Read the current terminal size from within bash

I've long wondered about a clean way to read terminal (xterm) escape sequence responses, especially from script/the command line.  I've just come across a need to query the terminal size, and so it was time to go digging.Turns out it's not too tricky, and the only clever bits are read's ability to do character-by-character reads, and using stty to stop the response from being echoed.


  1. #!/bin/bash
  3. # Request size
  4. stty -echo
  5. echo -ne '\e[18t'
  7. # Read size char. by char. (CSI 8 ; height ; width t)
  8. width=
  9. heigh=
  10. p=0
  11. while IFS= read -r -n1 char
  12. do
  13. # Get past CSI
  14. if [[ "$p" == 0  &&  "$char" == ";" ]]then
  15. p=$((p+1))
  17. # width
  18. elif [[ "$p" == 1  ]]then
  19. [[ "$char" == ";" ]]  &&  p=$((p+1))  ||  height="${height}${char}"
  21. # height
  22. elif [[ "$p" == 2  ]]then
  23. [[ "$char" == "t" ]]  &&  break  ||  width="${width}${char}"
  25. fi
  26. done
  28. # Done
  29. stty echo
  30. echo -e "width=$width\nheight=$height"

OK, there's probably a cleaner way of looping through the characters, but it works.


About fnx

PSN: the_phoenix
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3 Responses to Read the current terminal size from within bash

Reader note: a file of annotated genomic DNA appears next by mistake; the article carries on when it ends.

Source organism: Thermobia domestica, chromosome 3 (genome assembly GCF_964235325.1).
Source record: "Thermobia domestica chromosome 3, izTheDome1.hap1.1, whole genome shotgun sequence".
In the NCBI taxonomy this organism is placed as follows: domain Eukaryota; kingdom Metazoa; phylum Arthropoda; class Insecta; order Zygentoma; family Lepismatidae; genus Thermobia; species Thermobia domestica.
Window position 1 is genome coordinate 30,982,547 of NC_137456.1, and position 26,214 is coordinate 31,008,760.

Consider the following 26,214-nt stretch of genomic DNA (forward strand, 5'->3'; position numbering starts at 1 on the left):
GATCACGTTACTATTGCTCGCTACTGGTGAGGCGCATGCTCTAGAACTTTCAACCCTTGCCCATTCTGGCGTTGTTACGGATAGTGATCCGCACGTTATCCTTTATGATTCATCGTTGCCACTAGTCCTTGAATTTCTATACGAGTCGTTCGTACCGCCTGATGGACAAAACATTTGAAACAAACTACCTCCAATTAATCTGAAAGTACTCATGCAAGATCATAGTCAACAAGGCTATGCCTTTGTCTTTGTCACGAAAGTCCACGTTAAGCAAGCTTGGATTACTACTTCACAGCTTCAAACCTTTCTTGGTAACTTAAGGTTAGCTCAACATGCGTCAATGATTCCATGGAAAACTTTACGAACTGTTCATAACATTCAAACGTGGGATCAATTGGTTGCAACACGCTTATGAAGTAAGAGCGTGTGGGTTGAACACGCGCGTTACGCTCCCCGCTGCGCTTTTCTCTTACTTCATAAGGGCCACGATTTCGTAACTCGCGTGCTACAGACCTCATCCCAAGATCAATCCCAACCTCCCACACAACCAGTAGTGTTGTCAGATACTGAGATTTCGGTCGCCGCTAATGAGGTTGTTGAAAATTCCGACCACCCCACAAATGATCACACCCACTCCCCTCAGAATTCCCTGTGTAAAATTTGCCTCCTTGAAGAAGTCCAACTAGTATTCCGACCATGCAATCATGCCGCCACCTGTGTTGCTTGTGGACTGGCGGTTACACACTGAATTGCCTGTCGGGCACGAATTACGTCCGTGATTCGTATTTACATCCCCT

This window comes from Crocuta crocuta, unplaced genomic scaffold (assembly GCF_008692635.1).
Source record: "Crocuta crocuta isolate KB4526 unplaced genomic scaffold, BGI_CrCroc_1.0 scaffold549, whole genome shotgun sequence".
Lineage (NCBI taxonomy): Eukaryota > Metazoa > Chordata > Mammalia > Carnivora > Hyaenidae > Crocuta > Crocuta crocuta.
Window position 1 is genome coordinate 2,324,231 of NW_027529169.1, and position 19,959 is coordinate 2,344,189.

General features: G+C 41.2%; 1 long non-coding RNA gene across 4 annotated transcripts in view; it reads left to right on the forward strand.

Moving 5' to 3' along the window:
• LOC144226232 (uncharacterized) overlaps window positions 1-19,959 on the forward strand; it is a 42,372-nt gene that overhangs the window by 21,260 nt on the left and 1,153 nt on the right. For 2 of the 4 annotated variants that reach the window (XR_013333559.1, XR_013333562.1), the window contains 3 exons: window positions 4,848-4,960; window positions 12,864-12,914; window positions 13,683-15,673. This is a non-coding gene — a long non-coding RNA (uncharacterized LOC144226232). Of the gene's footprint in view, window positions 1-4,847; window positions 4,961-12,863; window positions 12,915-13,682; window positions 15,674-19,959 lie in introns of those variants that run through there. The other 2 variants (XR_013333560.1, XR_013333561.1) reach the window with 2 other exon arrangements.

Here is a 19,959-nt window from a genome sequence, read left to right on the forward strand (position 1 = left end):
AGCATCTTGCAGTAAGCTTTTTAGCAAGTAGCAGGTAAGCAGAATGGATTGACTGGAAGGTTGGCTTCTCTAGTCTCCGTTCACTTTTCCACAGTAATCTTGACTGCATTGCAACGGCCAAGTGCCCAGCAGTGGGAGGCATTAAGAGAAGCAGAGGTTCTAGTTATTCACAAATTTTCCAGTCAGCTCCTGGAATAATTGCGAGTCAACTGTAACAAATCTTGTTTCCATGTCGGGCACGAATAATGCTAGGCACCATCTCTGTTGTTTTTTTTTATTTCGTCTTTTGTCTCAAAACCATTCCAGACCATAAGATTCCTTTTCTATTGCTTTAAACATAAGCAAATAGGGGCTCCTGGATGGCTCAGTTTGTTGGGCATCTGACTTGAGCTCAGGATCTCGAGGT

1. Neil Padgen says:

    stty -a | head -1 | awk ‘{ print “width=” $4 “\nheight=” $6 }’

  2. fnx says:

    Yes, very clever 🙂

    However, I was more after a general way of being able to parse the multitude of value-returning escape sequences that terminals provide (like mouse position, title, window-size in pixels, etc.).

    And it was prompted by the kit I’m fiddling with at work that has to be configured to boot with a serial console; for some reason, on one flavour of hardware, “stty -a” is returning cols & rows = 0, which screws the display when the PuTTY window I’m using to get at it is large (keeps dropping to a presumed 80×24).

    Part of my investigation is going to be probing what support PuTTY has for reporting its window size & settings so I can see where the issue is, or at least try to recover from it. Hence reading the raw codes.

    So I’m not a complete dunderhead!

  3. volnt says:

    tput cols
    tput lines

    Works great too 🙂

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